The warden of serpents who maintains a delicate balance
Firm in his belief that snakes are instrumental in upholding the delicate balance of the ecosystem, Chella, over the past decade, has orchestrated the rescue of 50,000 serpents across the district.
CUDDALORE: In an awe-inspiring display of courage and conviction, V Selvam, aged 36, popularly known as ‘Cuddalore Chella,’ emerged as an unsung hero, safeguarding snakes in the region. Unperturbed by the venomous nature of the snakes, Chella valiantly rescues them.
Firm in his belief that snakes are instrumental in upholding the delicate balance of the ecosystem, Chella, over the past decade, has orchestrated the rescue of 50,000 serpents across the district.A native of Manjakuppam, Cuddalore, Chella stands tall as a symbol of selfless service in the district. His journey, carved out by an apprenticeship under renowned snake-catcher Poonam Chand, evolved into an individual endeavour by 2016.
After Chand’s unfortunate demise, Chella embarked on a mission to carry forth his legacy. A regular day in the life of Chella would revolve around at least 10 rescue operations. Earlier, he used to rescue about 30 snakes a day.
This transformation mirrors the urgency with which Chella strives to educate the masses. He says that not all snakes are venomous; yet they are killed out of fear, asserting that even non-venomous water snakes - often mistaken to be dangerous - call for protection. They play a vital role in the ecosystem, maintaining Chella. “Snakes, inherently timid, prefer solitude.”
Their presence near residential areas is often dictated by the availability of food sources, primarily birds, traced through their droppings. Chella clarifies, “Snakes venture out solely in pursuit of sustenance. Non-venomous snakes typically hunt during the day, whilst their venomous counterparts emerge at night. Most snakebites occur due to self-defense, even in the case of non-venomous bites.”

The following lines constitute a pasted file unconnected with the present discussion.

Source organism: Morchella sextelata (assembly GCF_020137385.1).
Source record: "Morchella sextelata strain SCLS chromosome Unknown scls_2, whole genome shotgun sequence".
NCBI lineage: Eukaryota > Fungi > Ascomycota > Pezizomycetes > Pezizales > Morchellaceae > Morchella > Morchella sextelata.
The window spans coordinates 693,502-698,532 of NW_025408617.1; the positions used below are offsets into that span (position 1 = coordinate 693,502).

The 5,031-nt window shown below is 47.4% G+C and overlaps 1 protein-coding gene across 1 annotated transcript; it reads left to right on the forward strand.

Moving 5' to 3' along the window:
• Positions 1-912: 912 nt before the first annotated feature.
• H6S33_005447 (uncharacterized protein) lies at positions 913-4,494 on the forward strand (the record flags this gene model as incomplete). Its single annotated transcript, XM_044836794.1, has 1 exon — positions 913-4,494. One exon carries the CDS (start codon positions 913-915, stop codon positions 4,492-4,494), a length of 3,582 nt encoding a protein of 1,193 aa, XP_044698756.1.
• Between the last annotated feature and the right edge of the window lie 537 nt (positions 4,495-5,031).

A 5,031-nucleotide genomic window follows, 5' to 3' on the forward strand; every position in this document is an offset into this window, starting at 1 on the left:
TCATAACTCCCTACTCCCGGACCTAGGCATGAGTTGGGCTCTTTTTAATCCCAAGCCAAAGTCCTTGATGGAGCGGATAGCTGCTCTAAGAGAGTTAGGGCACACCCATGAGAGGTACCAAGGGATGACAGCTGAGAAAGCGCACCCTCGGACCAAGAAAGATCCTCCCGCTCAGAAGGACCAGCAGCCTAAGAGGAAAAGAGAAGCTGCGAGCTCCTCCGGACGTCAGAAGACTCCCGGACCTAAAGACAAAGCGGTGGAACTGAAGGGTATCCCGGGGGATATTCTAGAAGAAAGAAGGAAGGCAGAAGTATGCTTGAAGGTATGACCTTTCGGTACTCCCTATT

Beyond snakes, Chella extends his work to animal welfare in general. ‘Help Today - Animal Rescue,’ the trust he founded, is committed to the rescue and rehabilitation of abandoned pets and injured strays. Chella even collaborates with the forest department to safeguard the eggs of turtles along the coastal expanse of Cuddalore.
Nearly a hundred thousand turtle eggs have been nurtured, fostering the release of young hatchlings into the open sea in the past seven years.Chella is dedicated to spreading awareness about snakes, conducting programmes for both the public and student volunteers, who assist in egg collection. “I sustain my family through a home-based pet animal sale business,” says Chella.
Chella has been ardently advocating for governmental recognition of snake catchers, putting forth the need for stipend assistance. With around 350 fellow volunteers forming a cohesive network in Tamil Nadu, Chella underscores the power of collective action through social media channels.
Reflecting on his journey, Chella recalls an instance in August 2016 when he was bitten by a baby cobra. Despite the inherent risks, this episode did not deter him from pursuing his mission.His wife, Yasmine, is a survivor of the Bhopal tragedy. They have two daughters, Hari Sri and Vinsiya. While his wife assists in caring for their pets, Cuddalore Chella tirelessly traverses the district, ever ready and determined, carving out a legacy entwined with nature.